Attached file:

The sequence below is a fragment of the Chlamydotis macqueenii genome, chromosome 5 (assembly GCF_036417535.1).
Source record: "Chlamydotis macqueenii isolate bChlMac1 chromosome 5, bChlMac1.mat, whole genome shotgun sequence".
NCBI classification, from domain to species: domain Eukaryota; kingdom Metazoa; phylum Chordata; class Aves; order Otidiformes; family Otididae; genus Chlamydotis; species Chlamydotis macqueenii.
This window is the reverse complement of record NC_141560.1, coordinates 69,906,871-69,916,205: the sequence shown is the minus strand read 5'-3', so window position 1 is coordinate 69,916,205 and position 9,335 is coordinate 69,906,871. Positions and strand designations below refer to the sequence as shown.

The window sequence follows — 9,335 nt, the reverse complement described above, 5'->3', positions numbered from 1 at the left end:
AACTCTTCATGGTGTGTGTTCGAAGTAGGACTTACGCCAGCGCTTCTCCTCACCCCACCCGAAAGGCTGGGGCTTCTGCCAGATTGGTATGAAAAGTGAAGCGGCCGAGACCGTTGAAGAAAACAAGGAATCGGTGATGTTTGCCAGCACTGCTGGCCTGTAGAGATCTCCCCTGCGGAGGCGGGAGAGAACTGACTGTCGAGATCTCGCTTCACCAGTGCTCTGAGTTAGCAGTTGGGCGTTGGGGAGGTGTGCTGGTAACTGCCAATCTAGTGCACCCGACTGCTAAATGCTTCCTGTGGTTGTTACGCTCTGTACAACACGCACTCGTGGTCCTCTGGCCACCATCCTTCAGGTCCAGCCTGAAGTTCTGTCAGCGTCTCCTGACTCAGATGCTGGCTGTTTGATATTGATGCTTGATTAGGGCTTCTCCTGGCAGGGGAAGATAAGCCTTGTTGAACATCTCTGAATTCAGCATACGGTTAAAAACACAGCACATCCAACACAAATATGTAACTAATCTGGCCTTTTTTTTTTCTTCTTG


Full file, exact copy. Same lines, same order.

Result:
The sequence below is a fragment of the Chlamydotis macqueenii genome, chromosome 5 (assembly GCF_036417535.1).
Source record: "Chlamydotis macqueenii isolate bChlMac1 chromosome 5, bChlMac1.mat, whole genome shotgun sequence".
NCBI classification, from domain to species: domain Eukaryota; kingdom Metazoa; phylum Chordata; class Aves; order Otidiformes; family Otididae; genus Chlamydotis; species Chlamydotis macqueenii.
This window is the reverse complement of record NC_141560.1, coordinates 69,906,871-69,916,205: the sequence shown is the minus strand read 5'-3', so window position 1 is coordinate 69,916,205 and position 9,335 is coordinate 69,906,871. Positions and strand designations below refer to the sequence as shown.

The window sequence follows — 9,335 nt, the reverse complement described above, 5'->3', positions numbered from 1 at the left end:
AACTCTTCATGGTGTGTGTTCGAAGTAGGACTTACGCCAGCGCTTCTCCTCACCCCACCCGAAAGGCTGGGGCTTCTGCCAGATTGGTATGAAAAGTGAAGCGGCCGAGACCGTTGAAGAAAACAAGGAATCGGTGATGTTTGCCAGCACTGCTGGCCTGTAGAGATCTCCCCTGCGGAGGCGGGAGAGAACTGACTGTCGAGATCTCGCTTCACCAGTGCTCTGAGTTAGCAGTTGGGCGTTGGGGAGGTGTGCTGGTAACTGCCAATCTAGTGCACCCGACTGCTAAATGCTTCCTGTGGTTGTTACGCTCTGTACAACACGCACTCGTGGTCCTCTGGCCACCATCCTTCAGGTCCAGCCTGAAGTTCTGTCAGCGTCTCCTGACTCAGATGCTGGCTGTTTGATATTGATGCTTGATTAGGGCTTCTCCTGGCAGGGGAAGATAAGCCTTGTTGAACATCTCTGAATTCAGCATACGGTTAAAAACACAGCACATCCAACACAAATATGTAACTAATCTGGCCTTTTTTTTTTCTTCTTG